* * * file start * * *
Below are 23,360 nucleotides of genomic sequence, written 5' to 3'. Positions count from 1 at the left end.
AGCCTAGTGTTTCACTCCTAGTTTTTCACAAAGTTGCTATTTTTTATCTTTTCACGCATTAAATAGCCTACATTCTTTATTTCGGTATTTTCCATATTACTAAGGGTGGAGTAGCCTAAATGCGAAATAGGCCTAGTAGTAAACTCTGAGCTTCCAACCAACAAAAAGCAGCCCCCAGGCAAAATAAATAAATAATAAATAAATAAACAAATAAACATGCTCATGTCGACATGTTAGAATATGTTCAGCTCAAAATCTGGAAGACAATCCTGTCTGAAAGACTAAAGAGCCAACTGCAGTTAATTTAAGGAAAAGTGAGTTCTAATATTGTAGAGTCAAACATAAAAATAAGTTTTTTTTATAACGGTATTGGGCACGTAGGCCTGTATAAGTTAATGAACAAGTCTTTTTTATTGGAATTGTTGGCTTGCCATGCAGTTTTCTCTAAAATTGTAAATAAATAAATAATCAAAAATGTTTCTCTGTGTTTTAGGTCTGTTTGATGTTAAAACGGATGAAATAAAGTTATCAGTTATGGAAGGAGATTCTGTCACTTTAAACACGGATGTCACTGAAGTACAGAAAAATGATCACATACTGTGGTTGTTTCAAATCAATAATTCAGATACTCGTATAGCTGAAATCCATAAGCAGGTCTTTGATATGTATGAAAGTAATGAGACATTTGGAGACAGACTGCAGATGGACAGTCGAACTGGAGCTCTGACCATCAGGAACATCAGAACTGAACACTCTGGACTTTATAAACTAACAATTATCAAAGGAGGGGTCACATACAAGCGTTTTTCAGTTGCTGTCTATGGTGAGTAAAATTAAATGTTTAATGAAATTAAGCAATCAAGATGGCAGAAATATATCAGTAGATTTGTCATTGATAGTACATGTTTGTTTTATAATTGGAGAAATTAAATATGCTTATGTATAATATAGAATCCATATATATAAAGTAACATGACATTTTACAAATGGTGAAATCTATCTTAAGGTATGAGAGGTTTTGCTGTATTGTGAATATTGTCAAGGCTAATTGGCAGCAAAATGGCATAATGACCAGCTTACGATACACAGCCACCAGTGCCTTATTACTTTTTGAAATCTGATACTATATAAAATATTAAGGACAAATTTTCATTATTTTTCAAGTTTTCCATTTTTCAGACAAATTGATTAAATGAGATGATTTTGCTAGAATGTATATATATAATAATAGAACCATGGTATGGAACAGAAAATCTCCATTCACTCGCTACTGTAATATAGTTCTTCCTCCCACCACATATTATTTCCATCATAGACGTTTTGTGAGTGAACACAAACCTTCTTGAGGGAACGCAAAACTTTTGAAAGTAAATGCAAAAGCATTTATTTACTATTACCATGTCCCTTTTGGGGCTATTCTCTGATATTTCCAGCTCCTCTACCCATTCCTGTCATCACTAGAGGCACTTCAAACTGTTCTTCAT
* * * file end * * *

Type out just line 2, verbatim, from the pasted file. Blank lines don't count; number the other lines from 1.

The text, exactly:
AGCCTAGTGTTTCACTCCTAGTTTTTCACAAAGTTGCTATTTTTTATCTTTTCACGCATTAAATAGCCTACATTCTTTATTTCGGTATTTTCCATATTACTAAGGGTGGAGTAGCCTAAATGCGAAATAGGCCTAGTAGTAAACTCTGAGCTTCCAACCAACAAAAAGCAGCCCCCAGGCAAAATAAATAAATAATAAATAAATAAACAAATAAACATGCTCATGTCGACATGTTAGAATATGTTCAGCTCAAAATCTGGAAGACAATCCTGTCTGAAAGACTAAAGAGCCAACTGCAGTTAATTTAAGGAAAAGTGAGTTCTAATATTGTAGAGTCAAACATAAAAATAAGTTTTTTTTATAACGGTATTGGGCACGTAGGCCTGTATAAGTTAATGAACAAGTCTTTTTTATTGGAATTGTTGGCTTGCCATGCAGTTTTCTCTAAAATTGTAAATAAATAAATAATCAAAAATGTTTCTCTGTGTTTTAGGTCTGTTTGATGTTAAAACGGATGAAATAAAGTTATCAGTTATGGAAGGAGATTCTGTCACTTTAAACACGGATGTCACTGAAGTACAGAAAAATGATCACATACTGTGGTTGTTTCAAATCAATAATTCAGATACTCGTATAGCTGAAATCCATAAGCAGGTCTTTGATATGTATGAAAGTAATGAGACATTTGGAGACAGACTGCAGATGGACAGTCGAACTGGAGCTCTGACCATCAGGAACATCAGAACTGAACACTCTGGACTTTATAAACTAACAATTATCAAAGGAGGGGTCACATACAAGCGTTTTTCAGTTGCTGTCTATGGTGAGTAAAATTAAATGTTTAATGAAATTAAGCAATCAAGATGGCAGAAATATATCAGTAGATTTGTCATTGATAGTACATGTTTGTTTTATAATTGGAGAAATTAAATATGCTTATGTATAATATAGAATCCATATATATAAAGTAACATGACATTTTACAAATGGTGAAATCTATCTTAAGGTATGAGAGGTTTTGCTGTATTGTGAATATTGTCAAGGCTAATTGGCAGCAAAATGGCATAATGACCAGCTTACGATACACAGCCACCAGTGCCTTATTACTTTTTGAAATCTGATACTATATAAAATATTAAGGACAAATTTTCATTATTTTTCAAGTTTTCCATTTTTCAGACAAATTGATTAAATGAGATGATTTTGCTAGAATGTATATATATAATAATAGAACCATGGTATGGAACAGAAAATCTCCATTCACTCGCTACTGTAATATAGTTCTTCCTCCCACCACATATTATTTCCATCATAGACGTTTTGTGAGTGAACACAAACCTTCTTGAGGGAACGCAAAACTTTTGAAAGTAAATGCAAAAGCATTTATTTACTATTACCATGTCCCTTTTGGGGCTATTCTCTGATATTTCCAGCTCCTCTACCCATTCCTGTCATCACTAGAGGCACTTCAAACTGTTCTTCAT